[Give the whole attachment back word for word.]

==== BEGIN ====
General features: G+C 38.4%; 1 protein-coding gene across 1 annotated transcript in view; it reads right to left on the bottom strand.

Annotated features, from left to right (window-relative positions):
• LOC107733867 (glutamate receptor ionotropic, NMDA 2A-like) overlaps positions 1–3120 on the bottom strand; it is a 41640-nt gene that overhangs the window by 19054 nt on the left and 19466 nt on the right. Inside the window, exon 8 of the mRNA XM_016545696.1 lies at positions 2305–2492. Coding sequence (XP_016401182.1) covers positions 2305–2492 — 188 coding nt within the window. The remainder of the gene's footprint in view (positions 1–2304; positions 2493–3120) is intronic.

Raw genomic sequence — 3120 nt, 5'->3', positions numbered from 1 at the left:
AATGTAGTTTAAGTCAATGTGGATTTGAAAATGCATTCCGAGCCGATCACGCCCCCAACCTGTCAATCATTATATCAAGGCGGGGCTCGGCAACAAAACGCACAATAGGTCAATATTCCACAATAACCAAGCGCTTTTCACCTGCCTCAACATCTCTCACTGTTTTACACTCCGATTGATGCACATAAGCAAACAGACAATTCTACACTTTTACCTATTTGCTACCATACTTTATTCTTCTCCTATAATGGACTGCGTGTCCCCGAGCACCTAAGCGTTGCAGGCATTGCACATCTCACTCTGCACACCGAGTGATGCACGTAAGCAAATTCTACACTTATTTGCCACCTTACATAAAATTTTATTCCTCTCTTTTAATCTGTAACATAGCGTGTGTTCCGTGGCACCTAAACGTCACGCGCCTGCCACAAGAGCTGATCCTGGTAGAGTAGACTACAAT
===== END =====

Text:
General features: G+C 38.4%; 1 protein-coding gene across 1 annotated transcript in view; it reads right to left on the bottom strand.

Annotated features, from left to right (window-relative positions):
• LOC107733867 (glutamate receptor ionotropic, NMDA 2A-like) overlaps positions 1–3120 on the bottom strand; it is a 41640-nt gene that overhangs the window by 19054 nt on the left and 19466 nt on the right. Inside the window, exon 8 of the mRNA XM_016545696.1 lies at positions 2305–2492. Coding sequence (XP_016401182.1) covers positions 2305–2492 — 188 coding nt within the window. The remainder of the gene's footprint in view (positions 1–2304; positions 2493–3120) is intronic.

Raw genomic sequence — 3120 nt, 5'->3', positions numbered from 1 at the left:
AATGTAGTTTAAGTCAATGTGGATTTGAAAATGCATTCCGAGCCGATCACGCCCCCAACCTGTCAATCATTATATCAAGGCGGGGCTCGGCAACAAAACGCACAATAGGTCAATATTCCACAATAACCAAGCGCTTTTCACCTGCCTCAACATCTCTCACTGTTTTACACTCCGATTGATGCACATAAGCAAACAGACAATTCTACACTTTTACCTATTTGCTACCATACTTTATTCTTCTCCTATAATGGACTGCGTGTCCCCGAGCACCTAAGCGTTGCAGGCATTGCACATCTCACTCTGCACACCGAGTGATGCACGTAAGCAAATTCTACACTTATTTGCCACCTTACATAAAATTTTATTCCTCTCTTTTAATCTGTAACATAGCGTGTGTTCCGTGGCACCTAAACGTCACGCGCCTGCCACAAGAGCTGATCCTGGTAGAGTAGACTACAAT